Think about it. . . She was young, probably only 13 or 14 years of age. She was poor. She had no marketable skills; she had no trade with which to support herself and a family. She was not married (in the sense that she was living with her husband). And initially her life was in grave danger because of the very fact that she was pregnant! As many of us know, if it had been made public that she was with child before her marriage to Joseph was finalized, she could have been stoned to death.

You talk about a “health of the mother” exception! Without question, Mary had one! And the Supreme Court of this country would have agreed!

Oh, how far we have fallen in just a few decades!

Are you uncomfortable right now?

I am.

I’m uncomfortable even associating Mary with abortion. No doubt many of you are as well.

We can’t imagine it, first of all, because we know how holy and how loving Mary was!

But that’s not the only reason!

We also can’t imagine this happening because we have put a human face on that zygote, that embryo, that fetus in her womb!

We know it wasn’t simply a “cluster of cells” or a “product of conception” that she was carrying and nurturing in her body for 9 months: it was Jesus Christ!

The Son of God had a human face. On one level, at least, that’s the message of Christmas.

Well the fact is, every child today—from the moment he or she is conceived—has a “human face” (in other words, a human identity). Just like Jesus!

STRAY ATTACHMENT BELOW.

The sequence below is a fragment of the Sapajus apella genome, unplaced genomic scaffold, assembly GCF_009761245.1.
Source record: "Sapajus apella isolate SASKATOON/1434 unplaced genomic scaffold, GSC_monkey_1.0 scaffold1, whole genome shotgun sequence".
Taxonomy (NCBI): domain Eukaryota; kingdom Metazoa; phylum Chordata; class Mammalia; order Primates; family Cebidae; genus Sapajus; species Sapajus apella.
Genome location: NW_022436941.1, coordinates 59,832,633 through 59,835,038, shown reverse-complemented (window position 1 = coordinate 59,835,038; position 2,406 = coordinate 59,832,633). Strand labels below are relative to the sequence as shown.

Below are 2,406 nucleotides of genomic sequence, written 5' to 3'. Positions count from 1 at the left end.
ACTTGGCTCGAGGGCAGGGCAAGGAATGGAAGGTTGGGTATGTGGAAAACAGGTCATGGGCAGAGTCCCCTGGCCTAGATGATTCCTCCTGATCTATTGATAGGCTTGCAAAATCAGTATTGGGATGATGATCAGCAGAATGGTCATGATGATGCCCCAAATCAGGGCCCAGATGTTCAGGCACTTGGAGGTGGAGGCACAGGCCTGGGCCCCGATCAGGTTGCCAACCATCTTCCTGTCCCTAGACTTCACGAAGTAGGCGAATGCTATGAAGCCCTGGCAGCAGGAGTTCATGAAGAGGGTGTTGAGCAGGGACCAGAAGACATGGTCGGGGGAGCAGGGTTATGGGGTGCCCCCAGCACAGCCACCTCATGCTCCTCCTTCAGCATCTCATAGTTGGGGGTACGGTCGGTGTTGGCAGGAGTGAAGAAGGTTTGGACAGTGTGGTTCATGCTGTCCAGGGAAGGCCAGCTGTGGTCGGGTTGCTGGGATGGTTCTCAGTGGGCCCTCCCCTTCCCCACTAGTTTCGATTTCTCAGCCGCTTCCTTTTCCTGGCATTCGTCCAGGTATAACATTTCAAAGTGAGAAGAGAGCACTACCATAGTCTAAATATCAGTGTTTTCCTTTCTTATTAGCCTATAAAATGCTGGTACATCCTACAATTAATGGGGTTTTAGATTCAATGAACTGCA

And every woman who conceives a child is like the Blessed Mother, at least in one important respect. Mary was called to bring the only begotten Son of God into this world. Every mother today is called to bring an adopted son or daughter of God into this world.

This means that both mother and child deserve our love, our encouragement, our respect, our assistance, our prayers—and the protection of our laws!

May they someday receive those things from every Catholic, and from every citizen of this country. May we come to look upon them—and to treat them—as we would look upon and treat Mary and Jesus.

Sunday, December 11, 2005

Is It Good To Be Open-Minded?

(Third Sunday of Advent (B): This homily was given on December 11, 2005 at St. Pius X Church, Westerly, R.I. Read 1 Thessalonians 5: 16-24; John 1: 19-34.)

[For the audio version of this homily, click here: Third Sunday of Advent 2005]

Philosophy professor Donald DeMarco was having a conversation with his barber recently as he was getting his hair trimmed. At one point, the topic of “same-sex marriage” came up in the discussion. The barber told Dr. DeMarco that he’s not completely comfortable with the idea of men marrying men and women marrying women, but he’s willing to go along with it because, as he put it, “I have an open mind.”

Which leads to the obvious question: Is it good? Is it good to have an “open mind”?